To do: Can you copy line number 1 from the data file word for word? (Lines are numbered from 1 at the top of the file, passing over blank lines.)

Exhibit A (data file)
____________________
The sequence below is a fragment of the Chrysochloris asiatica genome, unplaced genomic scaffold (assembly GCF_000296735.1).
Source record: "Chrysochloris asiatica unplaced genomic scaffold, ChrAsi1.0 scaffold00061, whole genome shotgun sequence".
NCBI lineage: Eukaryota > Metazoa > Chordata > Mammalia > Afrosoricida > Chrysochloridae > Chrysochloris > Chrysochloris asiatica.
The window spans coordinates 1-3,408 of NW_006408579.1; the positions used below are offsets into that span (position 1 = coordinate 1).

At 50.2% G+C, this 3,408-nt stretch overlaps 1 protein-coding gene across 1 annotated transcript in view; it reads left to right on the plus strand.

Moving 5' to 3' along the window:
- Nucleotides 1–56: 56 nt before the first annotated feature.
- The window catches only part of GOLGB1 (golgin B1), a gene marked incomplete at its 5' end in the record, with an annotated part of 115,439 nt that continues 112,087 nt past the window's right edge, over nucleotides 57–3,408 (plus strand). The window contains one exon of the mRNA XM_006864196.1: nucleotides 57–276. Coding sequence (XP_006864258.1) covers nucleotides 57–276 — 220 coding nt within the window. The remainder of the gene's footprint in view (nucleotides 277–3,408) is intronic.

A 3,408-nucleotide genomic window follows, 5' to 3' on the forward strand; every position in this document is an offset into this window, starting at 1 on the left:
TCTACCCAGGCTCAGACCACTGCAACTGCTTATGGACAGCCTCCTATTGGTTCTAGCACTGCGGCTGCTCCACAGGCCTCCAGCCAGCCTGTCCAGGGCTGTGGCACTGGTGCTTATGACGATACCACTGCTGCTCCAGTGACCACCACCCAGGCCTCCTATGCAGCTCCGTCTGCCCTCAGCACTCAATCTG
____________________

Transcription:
The sequence below is a fragment of the Chrysochloris asiatica genome, unplaced genomic scaffold (assembly GCF_000296735.1).